One last point. I have to take issue with Chivers’s idea that taking advice from climate scientists is analogous to taking advice from a doctor (assuming, that is that anyone ever does take advice from their doctor). The reason I take issue is that the medical profession has a track record of both diagnosis and treatment. Climate science has to confine itself to diagnosis – treatment (should it prove necessary) is for economists. The problem is that even when it comes to diagnosis it has no track record – its theories are as contentious now as they were 40 years ago.
Dr Frederick L. Hoffman, speaking at the International Eugenics Congress, as reported in the Times of 27 July 1912:
He said the statistics were taken from the [Rhode Island] State Census of 1905. They showed two things – first that half the population of this typical New England State were of foreign extraction, and, secondly, that fewer native-born women were married and had families as compared with foreign-born women. The statistics also showed that a far larger percentage of Roman Catholic married women were mothers. Therefore, this originally Protestant State was in a fair way of becoming Roman Catholic. He thought these figures showed an alarming tendency in American life.
Sound familiar? Of course it does. These are exactly the same fears we hear today and they are no more valid now than they were then. Well, I say that. I assume that Rhode Island is a functioning state albeit a social democratic one.
As this is a eugenics conference I can’t help being reminded of this choice quote from Niall Ferguson:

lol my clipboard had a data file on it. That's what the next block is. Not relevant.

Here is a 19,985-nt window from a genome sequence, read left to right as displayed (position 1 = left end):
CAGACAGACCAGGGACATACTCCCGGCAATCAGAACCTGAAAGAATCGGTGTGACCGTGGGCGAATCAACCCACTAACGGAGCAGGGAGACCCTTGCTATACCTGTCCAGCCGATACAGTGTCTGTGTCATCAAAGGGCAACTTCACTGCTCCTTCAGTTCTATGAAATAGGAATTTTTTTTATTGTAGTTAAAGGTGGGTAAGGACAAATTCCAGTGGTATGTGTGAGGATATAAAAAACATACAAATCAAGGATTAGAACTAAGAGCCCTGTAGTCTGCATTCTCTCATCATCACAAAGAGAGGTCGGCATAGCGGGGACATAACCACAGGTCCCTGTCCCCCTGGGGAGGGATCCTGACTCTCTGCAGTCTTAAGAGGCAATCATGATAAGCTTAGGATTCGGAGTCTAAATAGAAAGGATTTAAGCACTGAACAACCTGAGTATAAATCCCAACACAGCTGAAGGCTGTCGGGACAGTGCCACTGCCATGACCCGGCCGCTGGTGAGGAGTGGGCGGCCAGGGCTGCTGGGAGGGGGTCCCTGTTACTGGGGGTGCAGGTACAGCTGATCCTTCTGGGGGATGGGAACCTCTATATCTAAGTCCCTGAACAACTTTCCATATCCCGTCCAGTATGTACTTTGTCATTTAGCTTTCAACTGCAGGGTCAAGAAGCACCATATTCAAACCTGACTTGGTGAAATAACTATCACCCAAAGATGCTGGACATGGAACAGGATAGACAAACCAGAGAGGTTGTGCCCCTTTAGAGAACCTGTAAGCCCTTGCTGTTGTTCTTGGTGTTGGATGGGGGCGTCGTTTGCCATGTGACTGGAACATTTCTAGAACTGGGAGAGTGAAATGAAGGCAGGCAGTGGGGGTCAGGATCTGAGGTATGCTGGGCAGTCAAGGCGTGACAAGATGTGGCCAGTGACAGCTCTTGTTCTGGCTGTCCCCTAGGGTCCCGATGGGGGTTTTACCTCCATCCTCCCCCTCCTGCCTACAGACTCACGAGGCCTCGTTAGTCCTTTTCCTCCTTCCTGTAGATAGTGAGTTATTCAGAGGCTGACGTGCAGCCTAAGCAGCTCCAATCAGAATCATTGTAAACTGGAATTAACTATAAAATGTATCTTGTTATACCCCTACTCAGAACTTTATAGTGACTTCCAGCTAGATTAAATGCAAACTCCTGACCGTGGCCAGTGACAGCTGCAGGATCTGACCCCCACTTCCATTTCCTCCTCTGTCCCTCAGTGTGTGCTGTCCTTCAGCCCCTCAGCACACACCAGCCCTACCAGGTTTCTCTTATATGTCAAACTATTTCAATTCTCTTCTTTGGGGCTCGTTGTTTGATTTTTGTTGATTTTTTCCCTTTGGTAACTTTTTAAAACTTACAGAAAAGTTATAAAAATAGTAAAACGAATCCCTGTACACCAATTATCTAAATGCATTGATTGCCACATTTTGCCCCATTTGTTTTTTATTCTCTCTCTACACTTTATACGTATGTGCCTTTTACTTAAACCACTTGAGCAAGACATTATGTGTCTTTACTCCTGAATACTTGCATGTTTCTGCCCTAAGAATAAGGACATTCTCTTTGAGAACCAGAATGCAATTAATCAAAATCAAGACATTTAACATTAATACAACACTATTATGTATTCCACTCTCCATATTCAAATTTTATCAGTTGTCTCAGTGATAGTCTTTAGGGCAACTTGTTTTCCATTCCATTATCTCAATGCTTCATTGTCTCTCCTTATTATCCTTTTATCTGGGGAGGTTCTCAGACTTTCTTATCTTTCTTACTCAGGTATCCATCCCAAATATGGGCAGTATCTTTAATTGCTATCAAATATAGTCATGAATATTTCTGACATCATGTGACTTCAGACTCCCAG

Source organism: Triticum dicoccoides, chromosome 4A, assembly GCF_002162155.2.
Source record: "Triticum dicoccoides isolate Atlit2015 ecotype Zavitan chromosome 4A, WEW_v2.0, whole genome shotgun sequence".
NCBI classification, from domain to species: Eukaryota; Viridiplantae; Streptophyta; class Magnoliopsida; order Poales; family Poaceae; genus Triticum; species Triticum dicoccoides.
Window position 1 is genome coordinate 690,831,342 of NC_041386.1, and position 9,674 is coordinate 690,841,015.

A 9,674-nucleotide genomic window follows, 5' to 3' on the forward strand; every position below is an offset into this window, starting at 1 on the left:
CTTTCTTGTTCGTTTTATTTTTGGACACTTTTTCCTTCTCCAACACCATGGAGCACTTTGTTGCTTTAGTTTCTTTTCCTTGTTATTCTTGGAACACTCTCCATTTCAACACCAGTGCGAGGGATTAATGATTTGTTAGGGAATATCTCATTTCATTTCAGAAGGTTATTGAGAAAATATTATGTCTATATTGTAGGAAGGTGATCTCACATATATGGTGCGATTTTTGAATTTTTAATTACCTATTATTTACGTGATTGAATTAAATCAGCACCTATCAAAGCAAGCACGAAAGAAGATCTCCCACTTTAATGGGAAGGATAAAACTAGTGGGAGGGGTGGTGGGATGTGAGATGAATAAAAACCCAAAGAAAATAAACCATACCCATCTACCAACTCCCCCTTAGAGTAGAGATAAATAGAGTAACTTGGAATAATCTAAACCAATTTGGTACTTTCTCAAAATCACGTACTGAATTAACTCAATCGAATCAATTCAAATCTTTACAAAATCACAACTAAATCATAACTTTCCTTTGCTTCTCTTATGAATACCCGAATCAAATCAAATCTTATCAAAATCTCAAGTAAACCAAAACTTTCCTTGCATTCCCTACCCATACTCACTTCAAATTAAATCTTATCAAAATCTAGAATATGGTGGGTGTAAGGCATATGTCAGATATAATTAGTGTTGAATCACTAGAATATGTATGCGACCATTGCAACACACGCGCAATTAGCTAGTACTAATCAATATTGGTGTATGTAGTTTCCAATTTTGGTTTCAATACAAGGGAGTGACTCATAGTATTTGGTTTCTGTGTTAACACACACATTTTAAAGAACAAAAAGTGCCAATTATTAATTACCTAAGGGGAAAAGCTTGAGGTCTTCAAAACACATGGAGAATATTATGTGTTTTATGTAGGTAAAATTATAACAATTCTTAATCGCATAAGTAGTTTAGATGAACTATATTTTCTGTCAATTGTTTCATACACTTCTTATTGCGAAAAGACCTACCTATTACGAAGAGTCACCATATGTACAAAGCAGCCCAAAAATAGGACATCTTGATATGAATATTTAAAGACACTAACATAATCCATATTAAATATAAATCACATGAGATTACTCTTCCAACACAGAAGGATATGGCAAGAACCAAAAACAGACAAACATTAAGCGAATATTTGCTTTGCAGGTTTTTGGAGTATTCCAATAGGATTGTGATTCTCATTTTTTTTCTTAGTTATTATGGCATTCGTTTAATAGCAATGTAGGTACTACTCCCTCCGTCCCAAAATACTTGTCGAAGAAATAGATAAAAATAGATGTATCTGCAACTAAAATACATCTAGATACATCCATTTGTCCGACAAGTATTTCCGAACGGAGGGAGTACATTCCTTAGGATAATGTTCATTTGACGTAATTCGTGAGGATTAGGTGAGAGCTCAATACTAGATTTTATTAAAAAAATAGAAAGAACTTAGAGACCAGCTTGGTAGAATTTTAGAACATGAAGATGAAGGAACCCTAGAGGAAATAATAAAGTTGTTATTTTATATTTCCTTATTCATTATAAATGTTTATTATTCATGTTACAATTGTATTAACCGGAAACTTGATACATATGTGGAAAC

The crucial point to note is that a hundred years ago work like Galton’s was at the cutting edge of science. Racism was not some backward-looking reactionary ideology; the scientifically uneducated embraced it as enthusiastically as people today accept the theory of man-made global warming.
At some point in the next 24 hours* a Briton clad in figure-hugging lycra the colour of a canary, wearing sideburns the size of a département and sporting the logo of the MSM’s least favourite organisation will cross a line on the Champs Elysées in Paris and become the winner of the Tour de France. It will be the greatest achievement in British sporting history.
I say “greatest achievement” because there is nothing to compare with the Tour de France. It is by far the toughest event in sport. Just to complete the course is an achievement – three weeks of aching legs plus burning lungs plus crashes plus saddle sores plus mountains thins out the densest of fields. It towers above other events in cycling. Sure, the sport may have a World Champion (a Briton, as it happens) and Olympic champions (including many Britons) but the winners of those competitions would give their eye teeth (plus molars, incisors and anything else they could find in their mouths) to win the Tour.